Valve may not be able to provide full “Windows on Deck” support at this time but the company has provided updated drivers and a recovery guide on its support page.
Included in the newest Windows resources are several drivers for outstanding issues. Valve released a GPU driver, WiFi driver, and Bluetooth driver. Unfortunately, the audio drivers are still in the works so getting sound through the speakers and 3.5-millimeter jack will still be a no-go. Steam Deck users are still be limited to Bluetooth and USB-C for audio. Still, the release of these drivers ups the viability of Windows on Steam Deck by a wide margin.
Downloading Windows still presents a tough choice, though. A major pitfall of installing Windows is that there is still no way to dual-boot the system, meaning if you want Windows, prepare to delete SteamOS. Because this process can scare off prospective Windows users and due to it being a shame to unintentionally lead yourself to a point of no return without a guide, Valve has also put together a recovery guide to lead users back to SteamOS should they get in too deep.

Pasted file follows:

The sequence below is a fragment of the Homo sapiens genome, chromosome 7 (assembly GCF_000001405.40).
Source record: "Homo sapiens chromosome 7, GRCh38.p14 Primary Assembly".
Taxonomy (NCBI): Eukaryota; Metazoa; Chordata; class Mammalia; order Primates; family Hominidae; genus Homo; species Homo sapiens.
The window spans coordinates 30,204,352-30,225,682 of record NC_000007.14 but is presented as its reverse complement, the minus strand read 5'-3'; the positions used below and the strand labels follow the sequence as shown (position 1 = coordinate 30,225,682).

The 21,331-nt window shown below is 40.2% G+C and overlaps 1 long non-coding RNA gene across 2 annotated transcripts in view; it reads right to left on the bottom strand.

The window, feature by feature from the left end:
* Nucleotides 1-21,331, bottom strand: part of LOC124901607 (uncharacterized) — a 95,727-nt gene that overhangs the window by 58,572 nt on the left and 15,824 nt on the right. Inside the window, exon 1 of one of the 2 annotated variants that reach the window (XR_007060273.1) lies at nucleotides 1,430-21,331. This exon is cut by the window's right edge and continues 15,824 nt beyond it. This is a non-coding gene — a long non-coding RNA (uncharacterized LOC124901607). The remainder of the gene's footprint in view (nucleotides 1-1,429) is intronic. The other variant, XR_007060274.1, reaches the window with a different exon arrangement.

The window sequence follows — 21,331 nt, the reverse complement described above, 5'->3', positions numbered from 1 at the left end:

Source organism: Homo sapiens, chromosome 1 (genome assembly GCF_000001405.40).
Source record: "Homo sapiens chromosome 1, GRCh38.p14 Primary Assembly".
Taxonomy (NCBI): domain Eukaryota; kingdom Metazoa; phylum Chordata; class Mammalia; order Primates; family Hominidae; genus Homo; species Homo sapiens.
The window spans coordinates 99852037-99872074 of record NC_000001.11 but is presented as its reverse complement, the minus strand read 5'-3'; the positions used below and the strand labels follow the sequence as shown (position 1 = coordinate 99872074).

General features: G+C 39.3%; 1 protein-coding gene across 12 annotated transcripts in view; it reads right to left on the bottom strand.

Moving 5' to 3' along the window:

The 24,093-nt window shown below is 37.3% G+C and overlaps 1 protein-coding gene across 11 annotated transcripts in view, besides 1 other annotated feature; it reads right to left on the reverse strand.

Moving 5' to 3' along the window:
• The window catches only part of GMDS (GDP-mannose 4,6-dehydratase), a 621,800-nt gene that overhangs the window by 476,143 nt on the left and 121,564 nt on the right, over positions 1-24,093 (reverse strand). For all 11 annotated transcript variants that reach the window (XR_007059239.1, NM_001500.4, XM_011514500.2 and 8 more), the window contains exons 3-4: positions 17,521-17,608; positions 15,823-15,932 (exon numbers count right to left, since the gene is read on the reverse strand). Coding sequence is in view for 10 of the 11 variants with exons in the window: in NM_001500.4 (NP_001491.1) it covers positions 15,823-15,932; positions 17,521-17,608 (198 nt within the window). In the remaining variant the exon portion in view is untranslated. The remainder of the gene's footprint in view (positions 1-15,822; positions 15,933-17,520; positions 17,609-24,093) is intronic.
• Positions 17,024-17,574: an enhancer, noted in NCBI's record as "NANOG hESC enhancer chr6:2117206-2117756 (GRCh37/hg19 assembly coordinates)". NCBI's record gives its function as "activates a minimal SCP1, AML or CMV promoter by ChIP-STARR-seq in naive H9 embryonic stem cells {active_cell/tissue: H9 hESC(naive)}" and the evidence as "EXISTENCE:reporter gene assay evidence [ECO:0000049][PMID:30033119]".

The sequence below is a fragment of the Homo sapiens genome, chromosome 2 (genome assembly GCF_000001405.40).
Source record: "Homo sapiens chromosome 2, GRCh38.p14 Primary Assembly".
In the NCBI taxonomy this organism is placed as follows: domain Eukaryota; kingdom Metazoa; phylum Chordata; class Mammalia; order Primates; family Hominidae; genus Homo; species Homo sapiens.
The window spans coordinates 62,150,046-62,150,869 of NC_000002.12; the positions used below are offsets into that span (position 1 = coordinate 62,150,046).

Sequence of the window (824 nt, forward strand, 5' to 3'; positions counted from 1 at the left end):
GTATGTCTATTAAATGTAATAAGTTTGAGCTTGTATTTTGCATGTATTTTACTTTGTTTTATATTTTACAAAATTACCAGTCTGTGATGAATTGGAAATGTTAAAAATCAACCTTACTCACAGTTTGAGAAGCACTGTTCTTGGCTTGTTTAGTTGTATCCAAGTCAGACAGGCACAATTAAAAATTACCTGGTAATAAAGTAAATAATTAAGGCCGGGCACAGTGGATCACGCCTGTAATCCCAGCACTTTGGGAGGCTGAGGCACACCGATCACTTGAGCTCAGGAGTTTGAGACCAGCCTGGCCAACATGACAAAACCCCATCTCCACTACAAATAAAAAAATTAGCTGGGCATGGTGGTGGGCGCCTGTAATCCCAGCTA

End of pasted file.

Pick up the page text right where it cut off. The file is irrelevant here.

Valve’s Steam Deck is capable of a dual-boot, but the dual-boot wizard isn’t complete just yet. The company estimates dual-boot will be available when the SteamOS 3 update launches, according to the support page.
To round out the post, Valve includes instructions for how to install Windows 10 on Steam Deck, though they’re rather streamlined. Valve did state that it is working on a BIOS update that enables fTPM, which is needed to support Windows 11.
Downloading Windows on the Steam Deck was always a possibility since the handheld is essentially just a Linux PC, and Valve didn’t put restrictions on what could be downloaded to the device. But without updated drivers, users who installed Windows at launch ran into some issues with WiFi, Bluetooth, and audio.
While there are still some kinks to iron out in the audio department, Valve has already come through on supporting Windows on Steam Deck when it truly doesn’t have to.